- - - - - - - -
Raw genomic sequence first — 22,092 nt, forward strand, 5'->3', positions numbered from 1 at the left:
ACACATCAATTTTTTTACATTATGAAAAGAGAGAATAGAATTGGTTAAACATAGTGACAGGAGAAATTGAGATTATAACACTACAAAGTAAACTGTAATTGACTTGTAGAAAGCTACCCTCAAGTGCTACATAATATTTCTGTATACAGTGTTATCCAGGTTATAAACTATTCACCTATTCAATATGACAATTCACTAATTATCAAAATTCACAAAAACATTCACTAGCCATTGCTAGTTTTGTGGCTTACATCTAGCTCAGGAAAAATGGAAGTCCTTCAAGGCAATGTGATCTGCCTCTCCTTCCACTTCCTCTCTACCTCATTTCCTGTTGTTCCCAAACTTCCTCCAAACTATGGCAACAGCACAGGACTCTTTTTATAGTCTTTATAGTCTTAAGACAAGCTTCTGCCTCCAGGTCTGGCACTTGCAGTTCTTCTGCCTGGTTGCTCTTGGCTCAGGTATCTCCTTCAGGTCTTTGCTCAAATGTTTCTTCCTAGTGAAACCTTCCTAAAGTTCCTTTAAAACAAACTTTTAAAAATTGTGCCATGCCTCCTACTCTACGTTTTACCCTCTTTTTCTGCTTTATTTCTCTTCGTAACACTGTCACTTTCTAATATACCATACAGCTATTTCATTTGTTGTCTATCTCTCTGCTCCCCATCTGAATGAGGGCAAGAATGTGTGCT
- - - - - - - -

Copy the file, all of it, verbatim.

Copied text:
Raw genomic sequence first — 22,092 nt, forward strand, 5'->3', positions numbered from 1 at the left:
ACACATCAATTTTTTTACATTATGAAAAGAGAGAATAGAATTGGTTAAACATAGTGACAGGAGAAATTGAGATTATAACACTACAAAGTAAACTGTAATTGACTTGTAGAAAGCTACCCTCAAGTGCTACATAATATTTCTGTATACAGTGTTATCCAGGTTATAAACTATTCACCTATTCAATATGACAATTCACTAATTATCAAAATTCACAAAAACATTCACTAGCCATTGCTAGTTTTGTGGCTTACATCTAGCTCAGGAAAAATGGAAGTCCTTCAAGGCAATGTGATCTGCCTCTCCTTCCACTTCCTCTCTACCTCATTTCCTGTTGTTCCCAAACTTCCTCCAAACTATGGCAACAGCACAGGACTCTTTTTATAGTCTTTATAGTCTTAAGACAAGCTTCTGCCTCCAGGTCTGGCACTTGCAGTTCTTCTGCCTGGTTGCTCTTGGCTCAGGTATCTCCTTCAGGTCTTTGCTCAAATGTTTCTTCCTAGTGAAACCTTCCTAAAGTTCCTTTAAAACAAACTTTTAAAAATTGTGCCATGCCTCCTACTCTACGTTTTACCCTCTTTTTCTGCTTTATTTCTCTTCGTAACACTGTCACTTTCTAATATACCATACAGCTATTTCATTTGTTGTCTATCTCTCTGCTCCCCATCTGAATGAGGGCAAGAATGTGTGCT